Rakeyia Scott filmed a cellphone video during her husband Keith Lamont Scott's fatal encounter with Charlotte police officers on Sept. 20. (Editor's note: This video contains graphic images and language.) (Family of Keith Lamont Scott)

The wife of a man fatally shot by police recorded cellphone video of the encounter that includes her pleading with officers not to shoot and begging her husband to get out of his truck.

The video footage was the first glimpse of what happened before and after a shooting that has inflamed this city and prompted intense, sometimes violent protests over the past three days. The recording does not include a view of the shooting itself, which occurred Tuesday afternoon as Keith ­Lamont Scott, a 43-year-old black man, was sitting in his parked vehicle outside his apartment.

It also does not answer whether Scott had a gun, as police have said. The family, protesters and civic leaders have been demanding that police release department video of the shooting, which the police have not done.

NBC News first published the cellphone video Friday afternoon, and attorneys for the family released it to The Washington Post and other media outlets. It shows an officer aiming a gun at an unseen Scott while police shout at him to drop his gun. Rakeyia Scott can be heard yelling to the officers that her husband was unarmed.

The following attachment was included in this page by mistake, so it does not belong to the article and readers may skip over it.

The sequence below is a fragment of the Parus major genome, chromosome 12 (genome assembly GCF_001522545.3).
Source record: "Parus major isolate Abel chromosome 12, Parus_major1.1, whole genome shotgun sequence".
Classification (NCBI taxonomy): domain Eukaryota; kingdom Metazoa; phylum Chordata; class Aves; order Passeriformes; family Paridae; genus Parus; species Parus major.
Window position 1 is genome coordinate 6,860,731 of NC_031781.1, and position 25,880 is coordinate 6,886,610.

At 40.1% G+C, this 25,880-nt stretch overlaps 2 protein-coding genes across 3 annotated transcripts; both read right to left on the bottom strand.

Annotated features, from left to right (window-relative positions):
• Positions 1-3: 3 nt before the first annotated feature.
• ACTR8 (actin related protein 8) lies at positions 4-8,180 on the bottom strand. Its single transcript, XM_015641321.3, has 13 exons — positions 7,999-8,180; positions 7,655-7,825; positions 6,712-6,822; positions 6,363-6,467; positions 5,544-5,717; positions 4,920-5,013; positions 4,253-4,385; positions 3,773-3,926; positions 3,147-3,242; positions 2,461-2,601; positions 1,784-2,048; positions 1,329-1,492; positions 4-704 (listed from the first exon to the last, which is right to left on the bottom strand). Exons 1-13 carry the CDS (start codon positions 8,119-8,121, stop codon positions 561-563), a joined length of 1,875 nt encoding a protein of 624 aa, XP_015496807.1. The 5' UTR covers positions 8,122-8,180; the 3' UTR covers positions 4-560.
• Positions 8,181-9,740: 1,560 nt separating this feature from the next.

“Don’t shoot him,” she says. “Don’t shoot him. He has no weapon. He has no weapon. Don’t shoot him.”

She then urges her husband to come out of the car and repeatedly says, “Don’t you do it,” until gunshots are heard. At this point, the camera is facing the ground, and she becomes increasingly upset, shouting profanities as she hurries closer to the scene.

“Did you shoot him? He better not f---ing be dead,” she yells while moving along the tree-lined street.

When she gets nearer the scene, at least four officers are seen gathered around someone down on the street. Two of the officers are kneeling over him.

“He better live,” she said. “I swear he better live. Yep. He better live. He better f---ing live.”

Police have said they have no immediate plans to release two recordings of the shooting, one captured by a police dashboard camera and another by a body camera worn by an officer, according to attorneys for the family.